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Historic Monuments

Tresco is famed for its natural beauty, mild climate and exotic gardens, but this idyllic island has also been in the front line of Britain’s defences since the 16th century. Due to the threat from the Spanish and the French, two Tudor forts – the Old Blockhouse and King Charles’ Castle – were built to defend the harbours at Old Grimsby and New Grimsby, where enemies might try to land their troops. In the mid-17th century, Tresco had a prominent role in the Civil War and Cromwell’s Castle was built in the early 1650s to strengthen the defences of New Grimsby harbour. From the 18th century onwards government military expenditure in Scilly was devoted to the major fortifications on St Mary’s, but during World War I a seaplane base was established at New Grimsby on the site now occupied by the Flying Boat cottages and restaurant.

The Old Blockhouse

Henry VIII built a series of fortifications along the English coast to defend against his French and Spanish enemies, but Scilly was left unprotected. However, between 1548 and 1550 – during the reign of his youthful successor Edward VI – the Old Blockhouse and King Charles’ Castle were constructed. The Old Blockhouse, which overlooks Old Grimsby harbour, was probably the earliest of the defences on Tresco. It consists of a square, paved platform that could have accommodated three guns. On the south side there are remains of a built-in locker, presumably for gunpowder, and attached to the west side is a small room with two windows and a fireplace which would have offered shelter for the garrison stationed on this exposed site. Around the building there is a shallow bank that could date from the mid-16th century or from the Civil War when the Old Blockhouse was at the heart of the fighting on Scilly.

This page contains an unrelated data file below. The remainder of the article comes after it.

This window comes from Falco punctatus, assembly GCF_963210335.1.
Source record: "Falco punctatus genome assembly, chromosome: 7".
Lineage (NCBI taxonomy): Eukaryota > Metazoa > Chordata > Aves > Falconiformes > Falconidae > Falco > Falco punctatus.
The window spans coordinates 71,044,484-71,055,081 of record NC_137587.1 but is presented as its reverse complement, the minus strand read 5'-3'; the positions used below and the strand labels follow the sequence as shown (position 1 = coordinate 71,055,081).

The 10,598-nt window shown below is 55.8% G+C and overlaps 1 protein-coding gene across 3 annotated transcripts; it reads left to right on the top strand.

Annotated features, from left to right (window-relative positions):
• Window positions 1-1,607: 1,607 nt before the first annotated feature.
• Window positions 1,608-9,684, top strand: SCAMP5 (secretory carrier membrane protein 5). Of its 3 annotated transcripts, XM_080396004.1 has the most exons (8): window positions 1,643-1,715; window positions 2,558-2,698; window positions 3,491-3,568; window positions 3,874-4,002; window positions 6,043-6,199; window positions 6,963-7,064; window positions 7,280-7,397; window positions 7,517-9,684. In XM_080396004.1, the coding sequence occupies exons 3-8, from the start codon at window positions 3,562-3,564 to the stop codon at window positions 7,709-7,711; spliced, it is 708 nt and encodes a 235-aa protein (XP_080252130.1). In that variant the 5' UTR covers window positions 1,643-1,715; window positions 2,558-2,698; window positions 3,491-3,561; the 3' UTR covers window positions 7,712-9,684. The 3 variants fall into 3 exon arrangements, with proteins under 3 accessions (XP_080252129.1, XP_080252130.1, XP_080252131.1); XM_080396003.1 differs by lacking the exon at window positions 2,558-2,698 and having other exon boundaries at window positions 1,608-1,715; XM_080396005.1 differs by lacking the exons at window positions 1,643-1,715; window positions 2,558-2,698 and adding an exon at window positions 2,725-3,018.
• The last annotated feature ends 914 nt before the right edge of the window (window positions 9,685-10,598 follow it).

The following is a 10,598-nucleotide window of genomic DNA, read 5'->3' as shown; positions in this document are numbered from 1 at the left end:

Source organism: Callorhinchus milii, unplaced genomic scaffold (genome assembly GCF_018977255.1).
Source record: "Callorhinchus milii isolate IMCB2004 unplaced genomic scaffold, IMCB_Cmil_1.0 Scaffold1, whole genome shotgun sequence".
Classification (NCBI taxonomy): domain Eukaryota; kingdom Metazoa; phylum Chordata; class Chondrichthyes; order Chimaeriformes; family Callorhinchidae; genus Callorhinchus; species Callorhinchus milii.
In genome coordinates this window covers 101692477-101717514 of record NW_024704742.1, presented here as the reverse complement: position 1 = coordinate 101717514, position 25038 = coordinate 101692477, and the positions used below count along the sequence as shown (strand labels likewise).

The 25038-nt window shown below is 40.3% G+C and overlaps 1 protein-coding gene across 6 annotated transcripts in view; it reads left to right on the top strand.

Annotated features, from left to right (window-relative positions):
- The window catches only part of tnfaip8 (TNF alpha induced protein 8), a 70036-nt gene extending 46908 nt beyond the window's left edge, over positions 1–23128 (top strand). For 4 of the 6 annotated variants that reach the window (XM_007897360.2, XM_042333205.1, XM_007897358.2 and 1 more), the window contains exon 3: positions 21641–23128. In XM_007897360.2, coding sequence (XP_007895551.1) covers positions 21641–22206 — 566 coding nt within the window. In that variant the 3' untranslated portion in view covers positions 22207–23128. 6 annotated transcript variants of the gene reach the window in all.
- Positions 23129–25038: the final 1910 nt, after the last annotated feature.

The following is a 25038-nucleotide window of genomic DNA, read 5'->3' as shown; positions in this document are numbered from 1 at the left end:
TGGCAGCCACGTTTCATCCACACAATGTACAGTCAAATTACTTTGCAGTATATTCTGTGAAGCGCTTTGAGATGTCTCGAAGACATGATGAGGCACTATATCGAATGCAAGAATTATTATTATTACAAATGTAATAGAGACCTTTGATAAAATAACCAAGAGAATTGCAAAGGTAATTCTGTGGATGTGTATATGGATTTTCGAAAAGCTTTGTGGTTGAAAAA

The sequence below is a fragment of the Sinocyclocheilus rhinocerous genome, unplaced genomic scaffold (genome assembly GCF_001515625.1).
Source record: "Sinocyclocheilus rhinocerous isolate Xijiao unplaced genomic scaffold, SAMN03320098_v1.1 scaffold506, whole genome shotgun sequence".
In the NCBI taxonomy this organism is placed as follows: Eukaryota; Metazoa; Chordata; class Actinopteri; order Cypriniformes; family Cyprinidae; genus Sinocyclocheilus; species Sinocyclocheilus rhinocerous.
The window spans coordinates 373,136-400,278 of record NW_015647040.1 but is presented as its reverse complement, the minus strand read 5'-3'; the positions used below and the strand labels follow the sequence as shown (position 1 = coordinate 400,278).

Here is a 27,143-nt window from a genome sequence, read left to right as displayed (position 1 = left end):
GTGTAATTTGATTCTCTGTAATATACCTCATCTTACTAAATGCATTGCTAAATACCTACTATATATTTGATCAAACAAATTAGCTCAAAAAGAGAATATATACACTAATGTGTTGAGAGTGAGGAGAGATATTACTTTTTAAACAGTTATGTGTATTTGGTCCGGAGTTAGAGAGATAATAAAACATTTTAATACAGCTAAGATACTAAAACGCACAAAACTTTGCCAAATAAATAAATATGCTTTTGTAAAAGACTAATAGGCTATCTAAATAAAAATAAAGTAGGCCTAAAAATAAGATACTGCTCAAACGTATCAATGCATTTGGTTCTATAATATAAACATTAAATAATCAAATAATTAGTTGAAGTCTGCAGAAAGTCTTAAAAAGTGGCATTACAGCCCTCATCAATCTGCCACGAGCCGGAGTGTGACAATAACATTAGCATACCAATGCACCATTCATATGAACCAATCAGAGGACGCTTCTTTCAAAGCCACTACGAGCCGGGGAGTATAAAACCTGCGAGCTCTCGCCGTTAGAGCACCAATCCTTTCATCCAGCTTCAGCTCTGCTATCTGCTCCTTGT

King Charles' Castle

King Charles’ Castle was built on the west side of Tresco between about 1548 and 1550. It consists of a polygonal gun room with five gun embrasures, though one was abandoned later when a small room was created in the north-east corner. Attached to the east side of it there was a large room, the northern half of which was used as a kitchen for the soldiers manning the castle. At the north and south ends of this room are small, square bedchambers with no fireplaces, but the northern room has a triangular, stone floor in one corner, perhaps for a small brazier. A large porch or guardroom protects the entrance to the building. There is some architectural stonework lying around the outside of the building, though whether there is sufficient to recreate the missing upper storey is uncertain. Around King Charles’ Castle there is a large earthwork, which may date from the 1620s. It is roughly square in plan with a bastion at its north-west corner and a demi-bastion at its north-east corner. A couple of hundred metres to the south-east there is another 400m long earthwork across the plateau. This is very slight, no higher than about 0.3m, and is probably a laying-out preparation rather than a fully-fledged defensive structure, and may well have been constructed at the same time as the castle.

The Civil War and Oliver's Battery